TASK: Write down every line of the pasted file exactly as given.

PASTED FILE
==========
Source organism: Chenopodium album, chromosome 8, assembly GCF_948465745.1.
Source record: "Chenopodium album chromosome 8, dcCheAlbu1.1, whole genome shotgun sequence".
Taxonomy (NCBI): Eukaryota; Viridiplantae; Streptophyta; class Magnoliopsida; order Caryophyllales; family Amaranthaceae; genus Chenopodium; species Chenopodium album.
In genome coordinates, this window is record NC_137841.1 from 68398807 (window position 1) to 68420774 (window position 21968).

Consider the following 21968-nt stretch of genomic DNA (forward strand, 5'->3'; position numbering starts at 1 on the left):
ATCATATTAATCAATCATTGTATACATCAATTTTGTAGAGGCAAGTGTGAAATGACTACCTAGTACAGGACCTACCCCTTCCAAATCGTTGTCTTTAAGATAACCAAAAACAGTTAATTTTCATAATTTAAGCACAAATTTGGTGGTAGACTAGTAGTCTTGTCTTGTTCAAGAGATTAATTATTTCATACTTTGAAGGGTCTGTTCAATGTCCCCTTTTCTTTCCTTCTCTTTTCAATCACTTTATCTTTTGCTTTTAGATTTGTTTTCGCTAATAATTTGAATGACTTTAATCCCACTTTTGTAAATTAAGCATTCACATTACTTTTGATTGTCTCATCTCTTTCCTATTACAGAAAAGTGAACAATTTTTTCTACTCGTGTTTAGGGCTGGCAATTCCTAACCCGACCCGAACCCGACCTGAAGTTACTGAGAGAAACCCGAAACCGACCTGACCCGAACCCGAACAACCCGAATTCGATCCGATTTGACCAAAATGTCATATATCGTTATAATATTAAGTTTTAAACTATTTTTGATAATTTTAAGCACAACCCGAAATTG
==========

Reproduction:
Source organism: Chenopodium album, chromosome 8, assembly GCF_948465745.1.
Source record: "Chenopodium album chromosome 8, dcCheAlbu1.1, whole genome shotgun sequence".
Taxonomy (NCBI): Eukaryota; Viridiplantae; Streptophyta; class Magnoliopsida; order Caryophyllales; family Amaranthaceae; genus Chenopodium; species Chenopodium album.
In genome coordinates, this window is record NC_137841.1 from 68398807 (window position 1) to 68420774 (window position 21968).

Consider the following 21968-nt stretch of genomic DNA (forward strand, 5'->3'; position numbering starts at 1 on the left):
ATCATATTAATCAATCATTGTATACATCAATTTTGTAGAGGCAAGTGTGAAATGACTACCTAGTACAGGACCTACCCCTTCCAAATCGTTGTCTTTAAGATAACCAAAAACAGTTAATTTTCATAATTTAAGCACAAATTTGGTGGTAGACTAGTAGTCTTGTCTTGTTCAAGAGATTAATTATTTCATACTTTGAAGGGTCTGTTCAATGTCCCCTTTTCTTTCCTTCTCTTTTCAATCACTTTATCTTTTGCTTTTAGATTTGTTTTCGCTAATAATTTGAATGACTTTAATCCCACTTTTGTAAATTAAGCATTCACATTACTTTTGATTGTCTCATCTCTTTCCTATTACAGAAAAGTGAACAATTTTTTCTACTCGTGTTTAGGGCTGGCAATTCCTAACCCGACCCGAACCCGACCTGAAGTTACTGAGAGAAACCCGAAACCGACCTGACCCGAACCCGAACAACCCGAATTCGATCCGATTTGACCAAAATGTCATATATCGTTATAATATTAAGTTTTAAACTATTTTTGATAATTTTAAGCACAACCCGAAATTG